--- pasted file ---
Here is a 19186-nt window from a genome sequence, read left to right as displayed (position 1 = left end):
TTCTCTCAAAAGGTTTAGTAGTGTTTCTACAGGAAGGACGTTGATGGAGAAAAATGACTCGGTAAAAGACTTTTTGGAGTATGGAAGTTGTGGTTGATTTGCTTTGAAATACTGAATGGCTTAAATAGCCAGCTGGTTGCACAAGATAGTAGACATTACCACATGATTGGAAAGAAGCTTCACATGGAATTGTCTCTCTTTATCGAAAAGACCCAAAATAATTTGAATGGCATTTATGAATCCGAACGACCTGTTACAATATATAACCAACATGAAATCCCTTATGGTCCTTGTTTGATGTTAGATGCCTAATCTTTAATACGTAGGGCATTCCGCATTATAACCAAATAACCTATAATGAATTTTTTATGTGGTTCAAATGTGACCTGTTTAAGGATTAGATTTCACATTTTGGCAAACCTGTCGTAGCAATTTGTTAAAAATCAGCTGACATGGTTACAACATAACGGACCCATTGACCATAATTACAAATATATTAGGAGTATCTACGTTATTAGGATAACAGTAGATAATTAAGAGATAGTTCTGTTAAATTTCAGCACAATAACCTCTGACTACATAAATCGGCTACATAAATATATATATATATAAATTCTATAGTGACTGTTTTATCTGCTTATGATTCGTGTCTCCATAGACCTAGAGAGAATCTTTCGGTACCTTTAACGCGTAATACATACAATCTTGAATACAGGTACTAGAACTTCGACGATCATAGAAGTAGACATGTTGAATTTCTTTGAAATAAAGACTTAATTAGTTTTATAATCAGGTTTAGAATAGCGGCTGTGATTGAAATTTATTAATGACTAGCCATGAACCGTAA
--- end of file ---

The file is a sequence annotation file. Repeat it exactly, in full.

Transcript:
Here is a 19186-nt window from a genome sequence, read left to right as displayed (position 1 = left end):
TTCTCTCAAAAGGTTTAGTAGTGTTTCTACAGGAAGGACGTTGATGGAGAAAAATGACTCGGTAAAAGACTTTTTGGAGTATGGAAGTTGTGGTTGATTTGCTTTGAAATACTGAATGGCTTAAATAGCCAGCTGGTTGCACAAGATAGTAGACATTACCACATGATTGGAAAGAAGCTTCACATGGAATTGTCTCTCTTTATCGAAAAGACCCAAAATAATTTGAATGGCATTTATGAATCCGAACGACCTGTTACAATATATAACCAACATGAAATCCCTTATGGTCCTTGTTTGATGTTAGATGCCTAATCTTTAATACGTAGGGCATTCCGCATTATAACCAAATAACCTATAATGAATTTTTTATGTGGTTCAAATGTGACCTGTTTAAGGATTAGATTTCACATTTTGGCAAACCTGTCGTAGCAATTTGTTAAAAATCAGCTGACATGGTTACAACATAACGGACCCATTGACCATAATTACAAATATATTAGGAGTATCTACGTTATTAGGATAACAGTAGATAATTAAGAGATAGTTCTGTTAAATTTCAGCACAATAACCTCTGACTACATAAATCGGCTACATAAATATATATATATATAAATTCTATAGTGACTGTTTTATCTGCTTATGATTCGTGTCTCCATAGACCTAGAGAGAATCTTTCGGTACCTTTAACGCGTAATACATACAATCTTGAATACAGGTACTAGAACTTCGACGATCATAGAAGTAGACATGTTGAATTTCTTTGAAATAAAGACTTAATTAGTTTTATAATCAGGTTTAGAATAGCGGCTGTGATTGAAATTTATTAATGACTAGCCATGAACCGTAA